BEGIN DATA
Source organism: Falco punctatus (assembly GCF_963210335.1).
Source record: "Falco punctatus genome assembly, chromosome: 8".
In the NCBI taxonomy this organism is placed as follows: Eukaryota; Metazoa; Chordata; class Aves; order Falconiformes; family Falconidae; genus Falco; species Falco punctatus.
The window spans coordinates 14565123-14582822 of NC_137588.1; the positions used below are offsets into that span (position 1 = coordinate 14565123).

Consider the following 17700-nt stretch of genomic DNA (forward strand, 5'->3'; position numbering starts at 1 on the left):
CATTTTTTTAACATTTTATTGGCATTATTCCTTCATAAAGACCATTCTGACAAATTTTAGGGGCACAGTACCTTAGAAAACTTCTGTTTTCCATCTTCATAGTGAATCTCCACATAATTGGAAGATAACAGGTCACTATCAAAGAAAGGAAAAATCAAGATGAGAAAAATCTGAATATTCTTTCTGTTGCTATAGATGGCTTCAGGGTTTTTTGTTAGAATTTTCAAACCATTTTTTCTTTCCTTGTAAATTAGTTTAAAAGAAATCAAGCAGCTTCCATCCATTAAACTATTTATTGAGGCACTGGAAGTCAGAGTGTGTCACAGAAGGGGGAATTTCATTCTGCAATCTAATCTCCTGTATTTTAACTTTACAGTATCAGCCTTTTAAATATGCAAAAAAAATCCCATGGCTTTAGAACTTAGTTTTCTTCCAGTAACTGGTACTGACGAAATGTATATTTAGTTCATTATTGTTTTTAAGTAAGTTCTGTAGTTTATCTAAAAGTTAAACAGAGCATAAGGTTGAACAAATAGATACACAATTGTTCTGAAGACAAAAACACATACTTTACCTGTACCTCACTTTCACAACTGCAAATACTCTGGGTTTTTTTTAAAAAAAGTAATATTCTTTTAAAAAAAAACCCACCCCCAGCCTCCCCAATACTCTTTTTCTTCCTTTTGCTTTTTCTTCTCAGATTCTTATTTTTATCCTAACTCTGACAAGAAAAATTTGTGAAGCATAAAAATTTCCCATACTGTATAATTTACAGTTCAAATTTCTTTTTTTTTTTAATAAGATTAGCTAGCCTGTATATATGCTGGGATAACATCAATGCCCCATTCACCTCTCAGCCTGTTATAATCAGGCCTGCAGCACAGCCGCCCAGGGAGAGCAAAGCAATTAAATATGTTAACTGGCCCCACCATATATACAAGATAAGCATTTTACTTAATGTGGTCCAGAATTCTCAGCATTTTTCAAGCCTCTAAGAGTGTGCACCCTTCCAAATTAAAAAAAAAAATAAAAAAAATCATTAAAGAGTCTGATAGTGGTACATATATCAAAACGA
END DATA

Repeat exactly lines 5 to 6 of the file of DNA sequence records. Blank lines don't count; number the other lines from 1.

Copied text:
Consider the following 17700-nt stretch of genomic DNA (forward strand, 5'->3'; position numbering starts at 1 on the left):
CATTTTTTTAACATTTTATTGGCATTATTCCTTCATAAAGACCATTCTGACAAATTTTAGGGGCACAGTACCTTAGAAAACTTCTGTTTTCCATCTTCATAGTGAATCTCCACATAATTGGAAGATAACAGGTCACTATCAAAGAAAGGAAAAATCAAGATGAGAAAAATCTGAATATTCTTTCTGTTGCTATAGATGGCTTCAGGGTTTTTTGTTAGAATTTTCAAACCATTTTTTCTTTCCTTGTAAATTAGTTTAAAAGAAATCAAGCAGCTTCCATCCATTAAACTATTTATTGAGGCACTGGAAGTCAGAGTGTGTCACAGAAGGGGGAATTTCATTCTGCAATCTAATCTCCTGTATTTTAACTTTACAGTATCAGCCTTTTAAATATGCAAAAAAAATCCCATGGCTTTAGAACTTAGTTTTCTTCCAGTAACTGGTACTGACGAAATGTATATTTAGTTCATTATTGTTTTTAAGTAAGTTCTGTAGTTTATCTAAAAGTTAAACAGAGCATAAGGTTGAACAAATAGATACACAATTGTTCTGAAGACAAAAACACATACTTTACCTGTACCTCACTTTCACAACTGCAAATACTCTGGGTTTTTTTTAAAAAAAGTAATATTCTTTTAAAAAAAAACCCACCCCCAGCCTCCCCAATACTCTTTTTCTTCCTTTTGCTTTTTCTTCTCAGATTCTTATTTTTATCCTAACTCTGACAAGAAAAATTTGTGAAGCATAAAAATTTCCCATACTGTATAATTTACAGTTCAAATTTCTTTTTTTTTTTAATAAGATTAGCTAGCCTGTATATATGCTGGGATAACATCAATGCCCCATTCACCTCTCAGCCTGTTATAATCAGGCCTGCAGCACAGCCGCCCAGGGAGAGCAAAGCAATTAAATATGTTAACTGGCCCCACCATATATACAAGATAAGCATTTTACTTAATGTGGTCCAGAATTCTCAGCATTTTTCAAGCCTCTAAGAGTGTGCACCCTTCCAAATTAAAAAAAAAAATAAAAAAAATCATTAAAGAGTCTGATAGTGGTACATATATCAAAACGA